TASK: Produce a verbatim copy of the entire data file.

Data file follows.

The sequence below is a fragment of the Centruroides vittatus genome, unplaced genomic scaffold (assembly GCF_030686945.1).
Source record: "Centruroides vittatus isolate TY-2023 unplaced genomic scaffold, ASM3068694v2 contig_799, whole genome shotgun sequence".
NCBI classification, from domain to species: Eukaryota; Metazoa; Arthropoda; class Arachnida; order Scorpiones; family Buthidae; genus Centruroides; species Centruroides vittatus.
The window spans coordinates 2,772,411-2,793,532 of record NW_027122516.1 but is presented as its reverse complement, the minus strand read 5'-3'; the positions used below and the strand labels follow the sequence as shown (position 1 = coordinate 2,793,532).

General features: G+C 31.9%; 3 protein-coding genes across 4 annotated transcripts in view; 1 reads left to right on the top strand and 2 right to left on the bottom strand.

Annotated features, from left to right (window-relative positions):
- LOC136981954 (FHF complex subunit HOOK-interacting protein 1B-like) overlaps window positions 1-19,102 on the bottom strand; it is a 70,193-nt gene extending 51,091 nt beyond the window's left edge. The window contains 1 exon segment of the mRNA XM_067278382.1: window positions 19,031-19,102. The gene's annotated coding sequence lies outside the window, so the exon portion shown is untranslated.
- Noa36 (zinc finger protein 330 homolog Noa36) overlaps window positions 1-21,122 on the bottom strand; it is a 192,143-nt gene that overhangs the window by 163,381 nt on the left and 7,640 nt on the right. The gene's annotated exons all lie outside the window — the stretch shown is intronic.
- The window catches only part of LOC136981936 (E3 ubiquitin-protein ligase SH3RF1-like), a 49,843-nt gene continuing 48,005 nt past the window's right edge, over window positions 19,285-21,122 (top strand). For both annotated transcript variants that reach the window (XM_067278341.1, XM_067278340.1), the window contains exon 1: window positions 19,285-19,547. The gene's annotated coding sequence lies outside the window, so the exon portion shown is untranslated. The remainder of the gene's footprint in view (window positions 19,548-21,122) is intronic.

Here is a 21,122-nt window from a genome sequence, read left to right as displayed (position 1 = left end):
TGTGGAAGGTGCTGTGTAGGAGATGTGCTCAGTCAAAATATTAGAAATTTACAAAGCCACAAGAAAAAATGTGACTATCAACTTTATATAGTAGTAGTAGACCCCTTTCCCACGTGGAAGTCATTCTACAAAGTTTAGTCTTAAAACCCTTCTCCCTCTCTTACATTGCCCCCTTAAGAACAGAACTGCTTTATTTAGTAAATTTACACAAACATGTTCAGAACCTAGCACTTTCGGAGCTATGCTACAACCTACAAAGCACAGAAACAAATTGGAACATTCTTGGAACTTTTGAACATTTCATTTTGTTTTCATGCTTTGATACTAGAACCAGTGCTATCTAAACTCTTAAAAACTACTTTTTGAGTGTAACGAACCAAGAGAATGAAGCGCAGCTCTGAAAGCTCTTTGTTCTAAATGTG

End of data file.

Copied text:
The sequence below is a fragment of the Centruroides vittatus genome, unplaced genomic scaffold (assembly GCF_030686945.1).
Source record: "Centruroides vittatus isolate TY-2023 unplaced genomic scaffold, ASM3068694v2 contig_799, whole genome shotgun sequence".
NCBI classification, from domain to species: Eukaryota; Metazoa; Arthropoda; class Arachnida; order Scorpiones; family Buthidae; genus Centruroides; species Centruroides vittatus.
The window spans coordinates 2,772,411-2,793,532 of record NW_027122516.1 but is presented as its reverse complement, the minus strand read 5'-3'; the positions used below and the strand labels follow the sequence as shown (position 1 = coordinate 2,793,532).

General features: G+C 31.9%; 3 protein-coding genes across 4 annotated transcripts in view; 1 reads left to right on the top strand and 2 right to left on the bottom strand.

Annotated features, from left to right (window-relative positions):
- LOC136981954 (FHF complex subunit HOOK-interacting protein 1B-like) overlaps window positions 1-19,102 on the bottom strand; it is a 70,193-nt gene extending 51,091 nt beyond the window's left edge. The window contains 1 exon segment of the mRNA XM_067278382.1: window positions 19,031-19,102. The gene's annotated coding sequence lies outside the window, so the exon portion shown is untranslated.
- Noa36 (zinc finger protein 330 homolog Noa36) overlaps window positions 1-21,122 on the bottom strand; it is a 192,143-nt gene that overhangs the window by 163,381 nt on the left and 7,640 nt on the right. The gene's annotated exons all lie outside the window — the stretch shown is intronic.
- The window catches only part of LOC136981936 (E3 ubiquitin-protein ligase SH3RF1-like), a 49,843-nt gene continuing 48,005 nt past the window's right edge, over window positions 19,285-21,122 (top strand). For both annotated transcript variants that reach the window (XM_067278341.1, XM_067278340.1), the window contains exon 1: window positions 19,285-19,547. The gene's annotated coding sequence lies outside the window, so the exon portion shown is untranslated. The remainder of the gene's footprint in view (window positions 19,548-21,122) is intronic.

Here is a 21,122-nt window from a genome sequence, read left to right as displayed (position 1 = left end):
TGTGGAAGGTGCTGTGTAGGAGATGTGCTCAGTCAAAATATTAGAAATTTACAAAGCCACAAGAAAAAATGTGACTATCAACTTTATATAGTAGTAGTAGACCCCTTTCCCACGTGGAAGTCATTCTACAAAGTTTAGTCTTAAAACCCTTCTCCCTCTCTTACATTGCCCCCTTAAGAACAGAACTGCTTTATTTAGTAAATTTACACAAACATGTTCAGAACCTAGCACTTTCGGAGCTATGCTACAACCTACAAAGCACAGAAACAAATTGGAACATTCTTGGAACTTTTGAACATTTCATTTTGTTTTCATGCTTTGATACTAGAACCAGTGCTATCTAAACTCTTAAAAACTACTTTTTGAGTGTAACGAACCAAGAGAATGAAGCGCAGCTCTGAAAGCTCTTTGTTCTAAATGTG